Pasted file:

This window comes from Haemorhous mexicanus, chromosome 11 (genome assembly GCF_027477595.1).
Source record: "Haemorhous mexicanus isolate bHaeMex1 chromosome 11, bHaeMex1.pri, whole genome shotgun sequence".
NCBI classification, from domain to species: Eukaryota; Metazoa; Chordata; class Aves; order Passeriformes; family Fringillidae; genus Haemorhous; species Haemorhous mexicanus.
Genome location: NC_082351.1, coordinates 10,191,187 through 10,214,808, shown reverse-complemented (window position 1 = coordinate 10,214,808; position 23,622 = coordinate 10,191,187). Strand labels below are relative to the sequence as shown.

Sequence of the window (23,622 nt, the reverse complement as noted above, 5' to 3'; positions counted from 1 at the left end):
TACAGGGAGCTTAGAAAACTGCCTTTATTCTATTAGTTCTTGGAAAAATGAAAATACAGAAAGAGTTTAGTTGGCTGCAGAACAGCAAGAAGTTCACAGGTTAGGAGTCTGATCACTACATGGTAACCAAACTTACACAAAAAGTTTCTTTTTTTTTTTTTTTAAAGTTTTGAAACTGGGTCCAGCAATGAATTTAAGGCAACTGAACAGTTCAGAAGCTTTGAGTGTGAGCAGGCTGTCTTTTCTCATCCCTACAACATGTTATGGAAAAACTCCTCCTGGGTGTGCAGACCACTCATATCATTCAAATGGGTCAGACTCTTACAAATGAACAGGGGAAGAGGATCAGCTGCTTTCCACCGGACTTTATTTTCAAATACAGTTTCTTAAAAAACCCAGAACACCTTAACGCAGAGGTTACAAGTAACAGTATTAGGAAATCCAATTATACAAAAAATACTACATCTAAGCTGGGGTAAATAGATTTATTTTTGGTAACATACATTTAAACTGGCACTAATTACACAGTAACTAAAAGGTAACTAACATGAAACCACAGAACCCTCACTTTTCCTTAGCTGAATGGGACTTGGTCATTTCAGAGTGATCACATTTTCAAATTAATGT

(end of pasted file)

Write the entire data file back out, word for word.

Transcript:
This window comes from Haemorhous mexicanus, chromosome 11 (genome assembly GCF_027477595.1).
Source record: "Haemorhous mexicanus isolate bHaeMex1 chromosome 11, bHaeMex1.pri, whole genome shotgun sequence".
NCBI classification, from domain to species: Eukaryota; Metazoa; Chordata; class Aves; order Passeriformes; family Fringillidae; genus Haemorhous; species Haemorhous mexicanus.
Genome location: NC_082351.1, coordinates 10,191,187 through 10,214,808, shown reverse-complemented (window position 1 = coordinate 10,214,808; position 23,622 = coordinate 10,191,187). Strand labels below are relative to the sequence as shown.

Sequence of the window (23,622 nt, the reverse complement as noted above, 5' to 3'; positions counted from 1 at the left end):
TACAGGGAGCTTAGAAAACTGCCTTTATTCTATTAGTTCTTGGAAAAATGAAAATACAGAAAGAGTTTAGTTGGCTGCAGAACAGCAAGAAGTTCACAGGTTAGGAGTCTGATCACTACATGGTAACCAAACTTACACAAAAAGTTTCTTTTTTTTTTTTTTTAAAGTTTTGAAACTGGGTCCAGCAATGAATTTAAGGCAACTGAACAGTTCAGAAGCTTTGAGTGTGAGCAGGCTGTCTTTTCTCATCCCTACAACATGTTATGGAAAAACTCCTCCTGGGTGTGCAGACCACTCATATCATTCAAATGGGTCAGACTCTTACAAATGAACAGGGGAAGAGGATCAGCTGCTTTCCACCGGACTTTATTTTCAAATACAGTTTCTTAAAAAACCCAGAACACCTTAACGCAGAGGTTACAAGTAACAGTATTAGGAAATCCAATTATACAAAAAATACTACATCTAAGCTGGGGTAAATAGATTTATTTTTGGTAACATACATTTAAACTGGCACTAATTACACAGTAACTAAAAGGTAACTAACATGAAACCACAGAACCCTCACTTTTCCTTAGCTGAATGGGACTTGGTCATTTCAGAGTGATCACATTTTCAAATTAATGT